The addition of Drew Storen to the back of the bull pen sets up plenty of question marks for Osuna who could be looked at as a possible rotation guy moving forward. Storen should ultimately be the closer for the Jays with Osuna being the set-up man as a worst case but if the Jays look to extend Osuna during Spring Training look for the young hurler to provide plenty of value as a starter.

What’s on the Farm?

The Farm is a bit barren these days for Toronto because of the splashes made by GM Alex Anthopoulos before the trade deadline last season. The trades for Tulowitzki and David Price saw two of their top prospects Jeff Hoffman and Daniel Norris among several other players exit to other squads.

Of the teams top 30 prospects still on the roster only two of them are expected to make any sort of impact on the club this season. Joe Biagini is a hard throwing righty who can hit high 90s on occasion but will settle nicely in the low to mid 90s regularly. Originally apart of the SF farm system Biagini didn’t hold much value for the Giants and was left unprotected in the rule 5 draft where the Jays picked him up. Most likely going to come in as a middle reliever Biagini does have the fantasy relevance to be a back of the end rotational guy if needed in a pinch. JA Happ, Jesse Chavez and the rest of the Jays rotation is going to make it hard for him to make an immediate impact but if anyone of them goes down he could step in nicely.

Dwight Smith is a lefty slap hitter who will give pitchers fits at the plate. A knack of getting on base will give Smith plenty of opportunity on the big club. Smith sees the ball well out of the pitchers hand and has a great eye for the strike zone. He won’t provide a ton of pop (single / low double-digit HR potential) but he will get on base and will make the right decisions to score.

2016 Season Outlook

The 2016 season shouldn’t look much more different than the 2015 season, but remember prior to the trades for Price and Tulo the Jays as a hole were pretty mediocre with a 48-49 record as of July 28th. The loss of Price is going to hurt and if there is one thing the Jays don’t need more of is its hitting which makes things a bit tough to swallow knowing that Price is gone.

Drew Hutchinson is going to be a massive question mark here. His 13 – 5 record was solid but his 5+ ERA and his relatively high BABIP are causes for concern, specifically knowing that wins are very hard to predict.

The offense isn’t going to regress unless injuries start to take their toll but the pitching staff is going to be equally as impressive to keep them relevant late in the season. For Fantasy purposes, go all in on their offense but pump the breaks when looking at any of the Jays rotational pitchers.

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  1. AJ
    February 18, 2016 at 12:11 pm

    Where’s the mention of Marcus Stroman in this analysis? Stroman is going to the IT factor for the Jays rotation.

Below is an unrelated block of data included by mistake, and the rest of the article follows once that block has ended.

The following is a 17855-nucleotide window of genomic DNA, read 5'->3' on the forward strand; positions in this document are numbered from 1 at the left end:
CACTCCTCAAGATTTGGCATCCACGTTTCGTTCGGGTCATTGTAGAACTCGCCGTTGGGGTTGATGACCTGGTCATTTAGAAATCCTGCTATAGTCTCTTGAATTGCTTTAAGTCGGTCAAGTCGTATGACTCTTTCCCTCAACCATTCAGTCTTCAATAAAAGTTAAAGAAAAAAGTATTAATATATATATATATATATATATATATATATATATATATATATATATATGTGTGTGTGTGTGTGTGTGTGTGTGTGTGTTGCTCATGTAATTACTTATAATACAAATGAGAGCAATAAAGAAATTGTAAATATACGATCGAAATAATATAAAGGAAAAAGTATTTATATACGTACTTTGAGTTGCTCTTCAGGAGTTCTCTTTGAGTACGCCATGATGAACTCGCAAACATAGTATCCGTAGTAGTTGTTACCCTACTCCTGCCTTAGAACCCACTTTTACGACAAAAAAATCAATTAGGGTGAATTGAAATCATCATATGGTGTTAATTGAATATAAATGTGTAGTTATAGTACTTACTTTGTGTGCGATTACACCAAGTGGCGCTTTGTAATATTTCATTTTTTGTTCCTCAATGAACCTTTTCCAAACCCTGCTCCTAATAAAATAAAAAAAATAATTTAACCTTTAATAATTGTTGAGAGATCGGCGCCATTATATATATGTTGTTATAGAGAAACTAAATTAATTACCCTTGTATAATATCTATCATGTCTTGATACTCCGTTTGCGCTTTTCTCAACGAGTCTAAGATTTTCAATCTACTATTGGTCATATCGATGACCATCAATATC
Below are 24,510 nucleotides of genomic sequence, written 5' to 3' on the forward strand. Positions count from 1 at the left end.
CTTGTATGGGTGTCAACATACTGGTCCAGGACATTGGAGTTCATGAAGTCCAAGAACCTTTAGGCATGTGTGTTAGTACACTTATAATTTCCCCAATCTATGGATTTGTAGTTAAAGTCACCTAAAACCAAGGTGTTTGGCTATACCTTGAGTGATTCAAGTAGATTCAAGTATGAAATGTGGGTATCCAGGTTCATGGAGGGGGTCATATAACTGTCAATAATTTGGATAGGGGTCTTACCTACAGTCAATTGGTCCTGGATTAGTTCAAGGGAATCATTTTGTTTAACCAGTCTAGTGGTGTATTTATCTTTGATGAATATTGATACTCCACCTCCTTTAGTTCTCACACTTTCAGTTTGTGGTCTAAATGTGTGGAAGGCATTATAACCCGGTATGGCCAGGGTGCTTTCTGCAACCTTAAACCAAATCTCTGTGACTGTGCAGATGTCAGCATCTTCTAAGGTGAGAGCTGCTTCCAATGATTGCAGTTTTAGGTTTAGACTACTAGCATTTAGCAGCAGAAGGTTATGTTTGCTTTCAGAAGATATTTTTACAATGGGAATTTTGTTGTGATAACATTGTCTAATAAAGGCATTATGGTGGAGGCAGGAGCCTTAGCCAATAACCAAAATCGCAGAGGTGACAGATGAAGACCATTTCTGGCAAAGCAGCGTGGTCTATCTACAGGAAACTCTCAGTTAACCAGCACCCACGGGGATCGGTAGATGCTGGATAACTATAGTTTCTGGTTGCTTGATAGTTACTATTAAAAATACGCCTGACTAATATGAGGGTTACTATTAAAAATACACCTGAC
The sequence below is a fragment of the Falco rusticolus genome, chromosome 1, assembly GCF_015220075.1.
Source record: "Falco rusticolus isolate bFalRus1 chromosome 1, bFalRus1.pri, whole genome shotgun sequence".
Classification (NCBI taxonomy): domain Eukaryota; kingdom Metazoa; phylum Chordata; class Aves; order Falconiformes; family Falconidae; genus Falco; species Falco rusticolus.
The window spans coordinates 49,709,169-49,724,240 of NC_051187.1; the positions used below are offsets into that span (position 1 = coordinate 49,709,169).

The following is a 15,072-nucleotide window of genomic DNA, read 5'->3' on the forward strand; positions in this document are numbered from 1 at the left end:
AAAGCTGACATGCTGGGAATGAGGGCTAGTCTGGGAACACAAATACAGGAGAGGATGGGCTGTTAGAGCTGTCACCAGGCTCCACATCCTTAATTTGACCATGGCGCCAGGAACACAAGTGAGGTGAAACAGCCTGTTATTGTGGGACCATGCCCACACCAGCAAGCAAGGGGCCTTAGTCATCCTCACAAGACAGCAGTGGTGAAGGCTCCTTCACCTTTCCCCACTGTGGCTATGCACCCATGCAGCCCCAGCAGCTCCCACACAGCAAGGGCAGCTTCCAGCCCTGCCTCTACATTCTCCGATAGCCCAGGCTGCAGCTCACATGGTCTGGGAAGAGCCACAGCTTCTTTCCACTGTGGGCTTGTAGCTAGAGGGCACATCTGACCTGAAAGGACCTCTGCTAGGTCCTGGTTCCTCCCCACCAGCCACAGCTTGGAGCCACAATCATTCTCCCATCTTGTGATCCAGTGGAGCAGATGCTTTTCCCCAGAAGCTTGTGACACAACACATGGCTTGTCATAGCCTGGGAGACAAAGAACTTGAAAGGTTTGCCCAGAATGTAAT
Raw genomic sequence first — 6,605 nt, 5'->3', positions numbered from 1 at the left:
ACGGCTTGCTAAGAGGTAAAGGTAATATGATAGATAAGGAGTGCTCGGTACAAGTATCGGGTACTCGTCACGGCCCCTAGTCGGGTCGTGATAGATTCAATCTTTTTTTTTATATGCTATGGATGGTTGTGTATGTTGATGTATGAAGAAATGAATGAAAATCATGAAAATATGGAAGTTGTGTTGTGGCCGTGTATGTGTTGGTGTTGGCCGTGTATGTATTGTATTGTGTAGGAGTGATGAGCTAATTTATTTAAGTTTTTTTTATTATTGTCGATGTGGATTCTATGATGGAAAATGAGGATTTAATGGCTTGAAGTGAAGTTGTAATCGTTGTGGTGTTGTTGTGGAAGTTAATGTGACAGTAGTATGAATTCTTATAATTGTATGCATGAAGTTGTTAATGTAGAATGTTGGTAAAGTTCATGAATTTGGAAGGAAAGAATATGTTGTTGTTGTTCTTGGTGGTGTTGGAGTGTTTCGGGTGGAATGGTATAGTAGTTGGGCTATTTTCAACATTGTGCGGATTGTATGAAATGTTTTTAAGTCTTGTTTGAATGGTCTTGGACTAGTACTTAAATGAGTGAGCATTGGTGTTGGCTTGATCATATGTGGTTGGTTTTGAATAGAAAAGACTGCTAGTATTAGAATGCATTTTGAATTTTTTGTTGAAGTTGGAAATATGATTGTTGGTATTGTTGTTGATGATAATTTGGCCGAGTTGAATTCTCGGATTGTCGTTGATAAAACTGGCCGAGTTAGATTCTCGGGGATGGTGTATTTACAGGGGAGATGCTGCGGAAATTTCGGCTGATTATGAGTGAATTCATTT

• February 18, 2016 at 4:44 pm

      I think the biggest issue with Stroman is that he seems (at least to me) to be more represented by his 4+ ERA in the playoffs than he is the 1.90 ERA he had in 4 starts heading into the playoffs last season.

      Sure, he has a career ML ERA of 2.99 in the Regular Season but again a lot of that is due to his 1.90 ERA in the 4 starts last season. He could still be a high 3 ERA type of guy and it seems (at least what his ML numbers show) that he has trouble striking batters out which doesn’t make him that much of a fantasy impact arm. The ERA is nice, his GB% is nice but wins are nearly impossible to predict and if he isn’t striking guys out he could get hit pretty badly once the league gets used to him. That doesn’t make for a great Ace.

      • Jeff
        February 18, 2016 at 5:08 pm

        I think you couldn’t be more wrong about Stroman, first of all his ERA was 1.67 as a starter, not 1.90, his ERA as a starter in 2014 was 3.29 which is excellent especially for a rookie, with his Minor League numbers its easy to believe that his strikeout numbers will go up, and he doesn’t walk many batters, doesn’t give up HRs. And his postseason number are inflated by the fact that he gave up four runs in a game that the Jays were fully in control, his postseason is better reflected by his numbers against Texas in which he gave up 3 runs in 7 innings and 2 runs in 6 innings. You are basically judging him on 6.1 innings of meaningless baseball. Stroman is 100 % the real deal.

        • February 22, 2016 at 2:30 pm

          My biggest issue with this is that he didn’t just pitch 6.1 innings. He pitched 19.1 innings in the playoffs to a 4.19 ERA and in his only full season he had a 3.65 ERA.

          He has been really great at home in his career compared to on the road but he only has 24 career starts. With his low Strike out numbers it leaves some questions as to whether or not he can keep that up.

          Way I see it in a 5×5 league I would personally want a large handful of pitchers before Stroman. He isn’t going to get a lot of strike outs. He’ll have an average ERA and WHIP and he won’t get you any saves. So you’ll have to hope he gets his wins which are nearly impossible to predict (see: Hutchinson) as an Ace none of his numbers show that he should be in the same conversation as the guys like Price, Ross, or even Samardzija for that matter.

          I could be absolutely wrong and I’ll be the first to admit it. But his 4 games in the regular season with such an amazing set of numbers and only 27 innings pitched isn’t that much different than the 19.1 innings he pitched in the playoffs (ALDS and ALCS combined). Those 8 innings aren’t enough to make me think he is the near 2 ERA guy vs. the near 4 ERA guy he has shown the rest of his career.